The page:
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Friday, March 23, 2012

Refugee Admissions and Resettlement Policy


Andorra Bruno
Specialist in Immigration Policy

A refugee is a person fleeing his or her country because of persecution or a well-founded fear of persecution on account of race, religion, nationality, membership in a particular social group, or political opinion. Typically, the annual number of refugees that can be admitted into the United States, known as the refugee ceiling, and the allocation of these numbers by region are set by the President after consultation with Congress at the start of each fiscal year. For FY2012, the worldwide refugee ceiling is 76,000, with 73,000 admissions numbers allocated among the regions of the world and 3,000 numbers comprising an unallocated reserve. An unallocated reserve is to be used if, and where, a need develops for refugee slots in excess of the allocated numbers. The FY2012 regional allocations are, as follows: Africa (12,000), East Asia (18,000), Europe and Central Asia (2,000), Latin America/Caribbean (5,500), and Near East/South Asia (35,500).

Overseas processing of refugees is conducted through a system of three priorities for admission. Priority 1 comprises cases involving persons facing compelling security concerns. Priority 2 comprises cases involving persons from specific groups of special humanitarian concern to the United States (e.g., Iranian religious minorities). Priority 3 comprises family reunification cases involving close relatives of persons admitted as refugees or granted asylum.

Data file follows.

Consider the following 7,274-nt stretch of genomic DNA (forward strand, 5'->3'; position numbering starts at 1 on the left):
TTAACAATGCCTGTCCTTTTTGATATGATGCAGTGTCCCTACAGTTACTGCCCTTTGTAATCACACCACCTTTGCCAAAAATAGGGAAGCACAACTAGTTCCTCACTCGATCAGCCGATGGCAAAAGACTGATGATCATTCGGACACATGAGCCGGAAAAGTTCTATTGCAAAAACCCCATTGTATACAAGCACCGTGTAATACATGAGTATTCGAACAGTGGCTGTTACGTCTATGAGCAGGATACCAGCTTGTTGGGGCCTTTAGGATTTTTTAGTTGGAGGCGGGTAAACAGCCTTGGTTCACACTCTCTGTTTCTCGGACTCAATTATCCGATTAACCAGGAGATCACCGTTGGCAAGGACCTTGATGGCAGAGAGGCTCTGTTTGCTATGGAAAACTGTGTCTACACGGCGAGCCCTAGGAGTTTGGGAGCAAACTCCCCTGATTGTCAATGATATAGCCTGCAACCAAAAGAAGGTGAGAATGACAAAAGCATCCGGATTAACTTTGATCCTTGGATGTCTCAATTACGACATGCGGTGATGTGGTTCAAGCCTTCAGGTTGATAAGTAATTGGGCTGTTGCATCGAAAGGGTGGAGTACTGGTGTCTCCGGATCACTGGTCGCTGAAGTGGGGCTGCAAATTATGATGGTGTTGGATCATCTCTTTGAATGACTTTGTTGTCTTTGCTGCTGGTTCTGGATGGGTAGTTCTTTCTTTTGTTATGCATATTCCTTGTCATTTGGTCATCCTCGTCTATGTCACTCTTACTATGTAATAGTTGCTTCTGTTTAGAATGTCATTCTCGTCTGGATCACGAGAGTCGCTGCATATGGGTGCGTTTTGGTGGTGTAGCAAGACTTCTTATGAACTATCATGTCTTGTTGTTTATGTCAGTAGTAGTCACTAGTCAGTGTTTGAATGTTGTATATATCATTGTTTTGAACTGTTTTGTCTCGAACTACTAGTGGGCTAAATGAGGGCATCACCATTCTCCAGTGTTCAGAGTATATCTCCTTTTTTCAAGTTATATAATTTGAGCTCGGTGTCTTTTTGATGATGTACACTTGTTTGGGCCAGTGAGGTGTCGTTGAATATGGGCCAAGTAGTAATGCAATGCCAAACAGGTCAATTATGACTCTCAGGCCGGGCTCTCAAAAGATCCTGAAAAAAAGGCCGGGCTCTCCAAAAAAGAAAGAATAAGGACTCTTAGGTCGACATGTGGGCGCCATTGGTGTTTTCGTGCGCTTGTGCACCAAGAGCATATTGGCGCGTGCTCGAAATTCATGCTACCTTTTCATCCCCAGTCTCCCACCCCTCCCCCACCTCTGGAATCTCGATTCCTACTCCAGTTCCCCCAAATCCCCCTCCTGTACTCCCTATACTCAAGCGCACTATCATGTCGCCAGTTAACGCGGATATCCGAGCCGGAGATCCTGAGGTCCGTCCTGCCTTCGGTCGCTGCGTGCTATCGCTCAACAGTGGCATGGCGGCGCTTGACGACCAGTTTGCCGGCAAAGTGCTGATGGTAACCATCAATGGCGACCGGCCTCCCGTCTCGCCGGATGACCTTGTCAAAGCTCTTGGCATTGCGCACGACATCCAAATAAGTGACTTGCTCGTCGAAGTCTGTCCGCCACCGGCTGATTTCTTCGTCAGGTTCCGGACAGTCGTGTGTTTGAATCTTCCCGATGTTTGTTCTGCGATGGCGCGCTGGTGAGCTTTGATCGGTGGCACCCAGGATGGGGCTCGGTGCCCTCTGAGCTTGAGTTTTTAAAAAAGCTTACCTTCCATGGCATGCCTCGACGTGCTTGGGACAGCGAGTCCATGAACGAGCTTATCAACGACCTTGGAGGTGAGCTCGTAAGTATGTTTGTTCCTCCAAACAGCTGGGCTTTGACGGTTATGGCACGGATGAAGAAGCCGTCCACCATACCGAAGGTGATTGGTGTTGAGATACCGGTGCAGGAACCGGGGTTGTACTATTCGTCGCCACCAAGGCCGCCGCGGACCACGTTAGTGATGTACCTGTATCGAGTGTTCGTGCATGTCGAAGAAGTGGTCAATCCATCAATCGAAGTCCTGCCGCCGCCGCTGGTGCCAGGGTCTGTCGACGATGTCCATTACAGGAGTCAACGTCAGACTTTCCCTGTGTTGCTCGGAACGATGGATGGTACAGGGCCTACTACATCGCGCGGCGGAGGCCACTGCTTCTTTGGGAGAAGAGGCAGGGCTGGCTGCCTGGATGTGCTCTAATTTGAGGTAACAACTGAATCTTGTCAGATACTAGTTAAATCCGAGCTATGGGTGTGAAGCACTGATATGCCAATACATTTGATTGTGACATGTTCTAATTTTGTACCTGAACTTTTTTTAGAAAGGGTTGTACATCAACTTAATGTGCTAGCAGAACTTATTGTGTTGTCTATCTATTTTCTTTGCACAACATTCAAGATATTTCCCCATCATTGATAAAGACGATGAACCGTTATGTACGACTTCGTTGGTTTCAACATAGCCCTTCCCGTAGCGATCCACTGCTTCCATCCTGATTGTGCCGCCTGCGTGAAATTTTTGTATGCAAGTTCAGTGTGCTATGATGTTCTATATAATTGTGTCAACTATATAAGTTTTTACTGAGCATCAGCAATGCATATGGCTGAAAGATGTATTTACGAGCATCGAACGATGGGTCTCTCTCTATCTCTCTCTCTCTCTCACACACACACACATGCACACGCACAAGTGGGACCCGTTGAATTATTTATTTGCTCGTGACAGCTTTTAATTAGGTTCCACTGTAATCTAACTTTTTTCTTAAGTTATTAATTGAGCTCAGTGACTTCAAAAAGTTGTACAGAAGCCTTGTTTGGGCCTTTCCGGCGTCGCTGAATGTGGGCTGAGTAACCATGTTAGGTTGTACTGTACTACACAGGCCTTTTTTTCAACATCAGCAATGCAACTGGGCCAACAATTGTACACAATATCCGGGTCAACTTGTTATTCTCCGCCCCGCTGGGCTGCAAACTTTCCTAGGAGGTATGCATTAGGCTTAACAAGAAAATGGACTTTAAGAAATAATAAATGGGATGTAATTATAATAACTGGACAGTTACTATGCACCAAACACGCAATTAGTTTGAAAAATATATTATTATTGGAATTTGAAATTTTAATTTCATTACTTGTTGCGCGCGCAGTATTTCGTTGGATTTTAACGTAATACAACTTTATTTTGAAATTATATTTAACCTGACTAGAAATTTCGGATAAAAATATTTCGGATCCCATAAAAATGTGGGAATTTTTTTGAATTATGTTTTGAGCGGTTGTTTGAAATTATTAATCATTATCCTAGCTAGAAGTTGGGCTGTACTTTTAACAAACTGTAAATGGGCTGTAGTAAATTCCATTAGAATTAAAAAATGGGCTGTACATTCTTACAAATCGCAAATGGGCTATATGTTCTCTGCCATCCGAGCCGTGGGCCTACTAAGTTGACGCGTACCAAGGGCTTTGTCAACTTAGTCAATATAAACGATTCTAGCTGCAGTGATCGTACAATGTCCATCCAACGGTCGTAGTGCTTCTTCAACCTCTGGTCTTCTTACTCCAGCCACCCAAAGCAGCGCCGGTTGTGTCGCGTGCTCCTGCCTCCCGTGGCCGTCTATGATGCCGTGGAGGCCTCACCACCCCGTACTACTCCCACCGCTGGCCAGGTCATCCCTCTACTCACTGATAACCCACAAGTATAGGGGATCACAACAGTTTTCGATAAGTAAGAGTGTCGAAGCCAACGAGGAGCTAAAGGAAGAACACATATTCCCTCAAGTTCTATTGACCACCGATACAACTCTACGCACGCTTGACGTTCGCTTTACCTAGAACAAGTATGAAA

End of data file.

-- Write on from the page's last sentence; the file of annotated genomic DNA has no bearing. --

Special legislative provisions facilitate relief for certain refugee groups. The “Lautenberg Amendment,” which was first enacted in 1989, allows certain former Soviet and Indochinese nationals to qualify for refugee status based on their membership in a protected category with a credible fear of persecution. In 2004, Congress amended the Lautenberg Amendment to add the “Specter Amendment,” which requires the designation of categories of Iranian religious minorities whose cases are to be adjudicated under the Lautenberg Amendment’s reduced evidentiary standard. Subsequent laws extended the Lautenberg Amendment, as amended by the Specter Amendment, through FY2010. For FY2011, Congress extended the amendment only until June 1, 2011, and it temporarily lapsed on that date. It was re-enacted for FY2012 by P.L. 112-74, however, and is now in effect until October 1, 2012. Another provision, referred to as the “McCain Amendment” or the “McCain-Davis Amendment,” had made certain adult children of Vietnamese re-education camp survivors eligible for U.S. refugee resettlement. This amendment was repealed by P.L. 111-117.

The Department of Health and Human Service’s Office of Refugee Resettlement (HHS/ORR) administers an initial transitional assistance program for temporarily dependent refugees and Cuban/Haitian entrants. This report will be updated as major developments occur.



Date of Report: March 7, 2012
Number of Pages:
15
Order Number:
RL31269
Price: $29.95

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